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Nerve stimulation by E fi

LARS THOMSEN lars.thomsen at dkb.dk
Thu Nov 17 02:51:00 EST 1994


To : tvaughan at athena.mit.edu 

Stimulation of neurones

I had the same problem as you, I couldn't find anything anywhere
about the amount of current or voltage required to stimulate neurons.
I look everywhere, infact I found the very first article descriping the
technique of focal stimulation :

Coombs JR, Eccles JC, Fatt P, (1955)
The specific ionic conductances and their ionic movements across the
motorneuronal membrane that produce the inhibitory post-synaptic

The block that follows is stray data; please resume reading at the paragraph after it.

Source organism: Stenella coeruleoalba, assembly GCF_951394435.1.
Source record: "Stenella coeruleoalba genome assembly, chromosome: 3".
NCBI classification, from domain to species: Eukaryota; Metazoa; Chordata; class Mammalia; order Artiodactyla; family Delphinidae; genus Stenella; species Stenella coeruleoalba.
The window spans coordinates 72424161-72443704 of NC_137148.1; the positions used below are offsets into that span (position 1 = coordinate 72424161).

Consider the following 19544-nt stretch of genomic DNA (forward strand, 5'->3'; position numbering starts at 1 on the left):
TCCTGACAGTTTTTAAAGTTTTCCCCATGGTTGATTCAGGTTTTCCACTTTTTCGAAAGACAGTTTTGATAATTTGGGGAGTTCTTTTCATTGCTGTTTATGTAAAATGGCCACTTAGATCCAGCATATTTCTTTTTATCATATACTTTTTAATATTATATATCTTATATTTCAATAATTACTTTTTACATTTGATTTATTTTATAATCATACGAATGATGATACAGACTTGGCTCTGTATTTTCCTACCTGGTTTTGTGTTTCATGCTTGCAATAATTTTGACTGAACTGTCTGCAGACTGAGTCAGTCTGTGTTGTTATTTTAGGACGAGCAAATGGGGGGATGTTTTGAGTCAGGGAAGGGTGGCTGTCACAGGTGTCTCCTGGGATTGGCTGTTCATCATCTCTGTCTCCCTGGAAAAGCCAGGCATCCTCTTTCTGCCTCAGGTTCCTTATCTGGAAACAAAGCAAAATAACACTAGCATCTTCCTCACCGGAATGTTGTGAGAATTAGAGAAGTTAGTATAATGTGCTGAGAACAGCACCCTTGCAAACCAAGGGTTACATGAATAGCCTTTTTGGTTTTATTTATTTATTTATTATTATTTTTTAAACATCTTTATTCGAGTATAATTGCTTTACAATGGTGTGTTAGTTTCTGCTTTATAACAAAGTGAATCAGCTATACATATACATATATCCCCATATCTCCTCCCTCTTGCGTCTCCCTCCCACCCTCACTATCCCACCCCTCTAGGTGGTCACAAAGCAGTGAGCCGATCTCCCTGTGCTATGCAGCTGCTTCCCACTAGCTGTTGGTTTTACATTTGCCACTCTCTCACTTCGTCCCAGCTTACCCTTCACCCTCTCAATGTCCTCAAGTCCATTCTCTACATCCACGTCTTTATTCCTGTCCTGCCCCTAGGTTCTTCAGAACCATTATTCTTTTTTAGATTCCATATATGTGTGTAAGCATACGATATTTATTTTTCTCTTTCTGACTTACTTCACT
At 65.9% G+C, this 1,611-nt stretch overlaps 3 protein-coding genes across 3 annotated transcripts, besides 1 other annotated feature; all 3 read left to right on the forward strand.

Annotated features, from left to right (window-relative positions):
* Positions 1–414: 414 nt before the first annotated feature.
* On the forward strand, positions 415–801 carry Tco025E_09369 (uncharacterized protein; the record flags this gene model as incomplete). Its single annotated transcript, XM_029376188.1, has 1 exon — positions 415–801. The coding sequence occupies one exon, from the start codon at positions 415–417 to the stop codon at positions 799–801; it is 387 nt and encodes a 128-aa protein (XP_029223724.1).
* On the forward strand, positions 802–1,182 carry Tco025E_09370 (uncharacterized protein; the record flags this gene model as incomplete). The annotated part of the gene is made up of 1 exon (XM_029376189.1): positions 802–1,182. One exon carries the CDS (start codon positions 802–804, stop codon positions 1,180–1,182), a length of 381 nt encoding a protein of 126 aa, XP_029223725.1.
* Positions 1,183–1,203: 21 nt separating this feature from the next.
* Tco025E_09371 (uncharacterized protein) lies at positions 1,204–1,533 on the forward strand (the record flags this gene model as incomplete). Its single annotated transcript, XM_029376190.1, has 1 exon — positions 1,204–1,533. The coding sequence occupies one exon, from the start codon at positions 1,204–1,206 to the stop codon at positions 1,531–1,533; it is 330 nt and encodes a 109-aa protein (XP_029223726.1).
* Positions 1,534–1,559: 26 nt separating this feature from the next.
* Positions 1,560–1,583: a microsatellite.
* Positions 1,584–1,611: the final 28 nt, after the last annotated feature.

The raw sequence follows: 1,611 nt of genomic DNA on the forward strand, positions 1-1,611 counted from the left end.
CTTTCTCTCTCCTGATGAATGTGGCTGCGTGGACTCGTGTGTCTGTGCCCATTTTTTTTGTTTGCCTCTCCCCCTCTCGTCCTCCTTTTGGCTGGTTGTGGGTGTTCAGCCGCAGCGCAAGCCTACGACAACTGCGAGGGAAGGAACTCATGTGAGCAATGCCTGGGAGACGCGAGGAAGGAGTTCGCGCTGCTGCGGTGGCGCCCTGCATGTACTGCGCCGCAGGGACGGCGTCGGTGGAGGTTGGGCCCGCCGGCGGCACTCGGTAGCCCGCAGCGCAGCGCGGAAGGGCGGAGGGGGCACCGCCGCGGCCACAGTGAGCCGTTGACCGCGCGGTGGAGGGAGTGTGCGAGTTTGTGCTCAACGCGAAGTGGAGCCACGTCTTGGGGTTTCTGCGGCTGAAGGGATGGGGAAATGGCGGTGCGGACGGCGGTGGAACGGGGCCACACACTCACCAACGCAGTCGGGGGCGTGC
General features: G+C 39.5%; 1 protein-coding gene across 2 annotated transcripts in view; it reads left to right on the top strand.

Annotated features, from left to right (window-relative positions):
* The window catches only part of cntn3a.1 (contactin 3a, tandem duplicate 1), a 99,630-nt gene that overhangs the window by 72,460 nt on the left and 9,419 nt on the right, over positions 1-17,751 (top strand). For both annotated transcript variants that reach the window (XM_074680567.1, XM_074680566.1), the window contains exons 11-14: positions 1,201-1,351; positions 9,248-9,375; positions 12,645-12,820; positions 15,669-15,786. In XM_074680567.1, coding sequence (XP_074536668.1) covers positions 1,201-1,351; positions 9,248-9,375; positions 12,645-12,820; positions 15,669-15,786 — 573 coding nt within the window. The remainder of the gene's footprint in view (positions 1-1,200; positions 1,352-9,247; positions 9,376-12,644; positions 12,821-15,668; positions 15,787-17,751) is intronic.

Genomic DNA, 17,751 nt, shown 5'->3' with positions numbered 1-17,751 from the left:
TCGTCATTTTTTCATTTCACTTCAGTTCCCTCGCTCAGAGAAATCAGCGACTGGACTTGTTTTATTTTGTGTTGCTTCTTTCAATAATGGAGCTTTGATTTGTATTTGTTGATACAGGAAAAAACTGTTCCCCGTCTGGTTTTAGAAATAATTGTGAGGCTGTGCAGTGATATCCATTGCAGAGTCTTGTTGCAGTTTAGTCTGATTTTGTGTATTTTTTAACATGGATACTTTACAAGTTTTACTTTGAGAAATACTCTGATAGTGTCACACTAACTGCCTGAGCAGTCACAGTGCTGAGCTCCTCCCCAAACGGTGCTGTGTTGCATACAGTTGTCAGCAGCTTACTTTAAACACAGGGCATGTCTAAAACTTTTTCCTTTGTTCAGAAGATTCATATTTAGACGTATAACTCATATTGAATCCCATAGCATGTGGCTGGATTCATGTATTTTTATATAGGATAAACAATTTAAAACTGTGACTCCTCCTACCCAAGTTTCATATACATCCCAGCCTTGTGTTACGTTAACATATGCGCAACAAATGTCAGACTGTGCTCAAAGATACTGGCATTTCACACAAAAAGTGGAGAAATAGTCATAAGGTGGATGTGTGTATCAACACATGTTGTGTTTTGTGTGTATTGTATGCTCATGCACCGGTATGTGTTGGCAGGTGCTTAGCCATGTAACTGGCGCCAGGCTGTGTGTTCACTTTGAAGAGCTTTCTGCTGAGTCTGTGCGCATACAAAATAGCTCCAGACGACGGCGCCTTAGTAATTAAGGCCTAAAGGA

potential. J. Physiol (Lond) 130:326-373 
The reference is used in B. Hille "Ionic channels of excitable 
membranes"

Coombs et al used a double-electrode, one line for recording and one for 
stimulation. The normal way today (if you want to do intracellular 
recordings) is to have two separate electrodes. 

What you need to do stimulation in hairy skin is a constant current 
source driven by a huge potential source. I built one for use in in 
vitro measurements of enteric neurones of the porcine small intestine.

The device is working very good and it is delivering currents in the 
range 0.1-10 mA and in timeranges from 0.1-2 ms. It is driven by 32 9V
batteries = 288 V. This will in some circumstances not be a high enough 
voltage. 

So you need a CONSTANT CURRENT SOURCE, all electronic freaks know how to 
built one. 

MS Lars Thomsen
The Royal Veterinary & Agricultural University
Copenhagen Denmark

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